Ms. Moyo was named by Time Magazine as one of the "100 Most Influential People in the World", and was named to the World Economic Forum's Young Global Leaders Forum. Her work regularly appears in economic and finance-related publications such as the Financial Times and the Wall Street Journal.

She completed a doctorate in Economics at Oxford University and holds a Masters degree from Harvard University. She completed an undergraduate degree in Chemistry and an MBA in Finance at the American University in Washington D.C..

Customer Reviews

This book was very thorough and well written.
Liza L
While I don't necessarily disagree with her conclusion, I didn't find her arguments particularly convincing.
David Donelson
The charismatic Ms. Moyo has an excellent point about the failure of development aid programs in Africa.
John

Most Helpful Customer Reviews

86 of 95 people found the following review helpful By Loyd E. Eskildson HALL OF FAME on March 21, 2009
Format: Hardcover
Over the past 60 years at least $1 trillion in aid was sent to Africa - yet, calls for even more grow steadily louder. Moyo - a native of Zambia, contends that evidence demonstrates that this aid has made the poor poorer. Real per-capita income today is lower than it was in the 1970s. In other words, aid is not part of the solution, it is part of the problem.

Even after aggressive debt-relief campaigns in the 1990s, African countries still pay close to $20 billion in debt repayments per year - at the expense of education and health care. Moyo also asserts that the roughly 500,000 individuals in the "aid business" have no motivation for that aid to succeed; meanwhile, well-meaning individuals such as Bono have choked off debate of its efficacy.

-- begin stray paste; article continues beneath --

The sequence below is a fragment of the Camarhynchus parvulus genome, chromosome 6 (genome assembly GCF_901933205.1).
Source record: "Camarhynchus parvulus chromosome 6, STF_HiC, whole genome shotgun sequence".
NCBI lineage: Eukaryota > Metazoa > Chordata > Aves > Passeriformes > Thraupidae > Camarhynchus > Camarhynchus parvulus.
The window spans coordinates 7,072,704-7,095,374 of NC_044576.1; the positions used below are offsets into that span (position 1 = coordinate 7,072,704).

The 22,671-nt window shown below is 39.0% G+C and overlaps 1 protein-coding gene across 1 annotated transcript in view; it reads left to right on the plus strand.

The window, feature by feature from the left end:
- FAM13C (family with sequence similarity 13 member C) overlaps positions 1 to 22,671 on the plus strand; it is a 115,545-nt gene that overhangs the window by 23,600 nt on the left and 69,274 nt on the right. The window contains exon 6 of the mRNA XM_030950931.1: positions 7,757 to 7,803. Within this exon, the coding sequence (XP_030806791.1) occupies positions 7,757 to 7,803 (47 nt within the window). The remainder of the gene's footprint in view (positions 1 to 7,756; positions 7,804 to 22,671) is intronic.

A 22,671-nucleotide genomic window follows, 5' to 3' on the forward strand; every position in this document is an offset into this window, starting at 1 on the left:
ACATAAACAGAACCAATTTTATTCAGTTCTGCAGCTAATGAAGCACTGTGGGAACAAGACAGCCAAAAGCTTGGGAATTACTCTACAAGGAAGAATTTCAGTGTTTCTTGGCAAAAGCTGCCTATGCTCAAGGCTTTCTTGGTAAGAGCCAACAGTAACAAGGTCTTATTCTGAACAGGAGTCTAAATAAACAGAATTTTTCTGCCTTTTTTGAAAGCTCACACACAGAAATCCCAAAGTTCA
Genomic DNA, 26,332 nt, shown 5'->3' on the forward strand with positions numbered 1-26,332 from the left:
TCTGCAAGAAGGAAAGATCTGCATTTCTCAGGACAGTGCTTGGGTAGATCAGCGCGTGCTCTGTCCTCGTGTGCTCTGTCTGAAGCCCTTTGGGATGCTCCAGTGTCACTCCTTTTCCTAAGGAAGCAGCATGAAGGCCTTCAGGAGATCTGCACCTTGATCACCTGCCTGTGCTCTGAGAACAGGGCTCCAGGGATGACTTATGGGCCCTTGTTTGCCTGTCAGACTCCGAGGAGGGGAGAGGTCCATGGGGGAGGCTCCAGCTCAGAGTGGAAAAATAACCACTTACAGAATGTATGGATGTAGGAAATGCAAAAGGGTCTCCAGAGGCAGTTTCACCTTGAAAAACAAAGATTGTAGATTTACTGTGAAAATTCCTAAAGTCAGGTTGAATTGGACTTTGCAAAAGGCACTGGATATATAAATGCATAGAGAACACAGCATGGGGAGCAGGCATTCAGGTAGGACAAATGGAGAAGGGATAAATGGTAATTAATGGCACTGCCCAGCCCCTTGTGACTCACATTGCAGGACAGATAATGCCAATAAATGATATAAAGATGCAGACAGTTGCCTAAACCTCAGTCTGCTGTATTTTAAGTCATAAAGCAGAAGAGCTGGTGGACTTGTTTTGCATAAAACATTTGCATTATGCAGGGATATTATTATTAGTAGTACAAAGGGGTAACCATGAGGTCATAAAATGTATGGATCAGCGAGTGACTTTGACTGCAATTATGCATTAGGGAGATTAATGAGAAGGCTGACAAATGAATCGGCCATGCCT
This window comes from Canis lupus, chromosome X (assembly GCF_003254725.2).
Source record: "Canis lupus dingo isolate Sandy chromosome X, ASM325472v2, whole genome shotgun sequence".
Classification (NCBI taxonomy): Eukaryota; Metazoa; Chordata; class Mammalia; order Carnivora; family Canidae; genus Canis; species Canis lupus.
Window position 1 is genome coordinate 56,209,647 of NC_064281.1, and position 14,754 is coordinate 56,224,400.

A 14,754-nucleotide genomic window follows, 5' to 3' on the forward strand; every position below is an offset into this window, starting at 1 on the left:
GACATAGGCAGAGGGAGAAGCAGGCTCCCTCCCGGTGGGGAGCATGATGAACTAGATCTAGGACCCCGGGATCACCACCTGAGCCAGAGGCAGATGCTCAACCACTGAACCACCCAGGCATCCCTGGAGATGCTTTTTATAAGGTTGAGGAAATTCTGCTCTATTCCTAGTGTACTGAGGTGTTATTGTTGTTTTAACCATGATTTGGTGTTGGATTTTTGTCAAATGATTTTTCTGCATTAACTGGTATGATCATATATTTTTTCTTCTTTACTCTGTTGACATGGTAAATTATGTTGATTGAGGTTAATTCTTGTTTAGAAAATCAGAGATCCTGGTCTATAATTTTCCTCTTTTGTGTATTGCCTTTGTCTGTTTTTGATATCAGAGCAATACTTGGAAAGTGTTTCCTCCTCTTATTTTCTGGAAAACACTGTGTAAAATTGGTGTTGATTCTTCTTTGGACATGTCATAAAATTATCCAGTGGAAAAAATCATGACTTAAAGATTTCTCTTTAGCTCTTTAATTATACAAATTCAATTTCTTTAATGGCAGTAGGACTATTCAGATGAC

The author claims that the most obvious criticism of aid is that it enables rampant corruption and bloated bureaucracies. In 2002, the African Union, an organization of African nations, estimated that corruption was costing $150 billion/year. Transparency International, a corruption watchdog, states that Zaire's former president is reputed to have stolen at least $5 billion from the country. Across Africa, over 70% of government funding comes from foreign aid - enabling those governments to avoid accountability to local citizens since they pay so little.

In Cameroon, it takes a potential investor about 426 days to gain a business license, vs. 17 in South Korea. Under the auspices of the U.S. Food for Peace program, each year millions are used to buy American-grown food that is then shipped to Africa where it puts local farmers out of business.

Moyo's bottom-line is that other regions should stop the largess towards Africa, and Africa should focus on becoming more attractive to private investment. This includes ceasing to be the source of the world's greatest number of armed conflicts.
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218 of 270 people found the following review helpful By David Donelson on April 2, 2009
Format: Hardcover
Dead Aid is an interesting, provocative look at the foreign aid industry and its effects on Africa. Dambisa Moyo, who formerly worked for Goldman Sachs and the World Bank, draws a conclusion not unknown to others in the field: development aid (as differentiated from humanitarian aid) has not only done little good for the nations of Africa but has indeed caused great harm. While I don't necessarily disagree with her conclusion, I didn't find her arguments particularly convincing.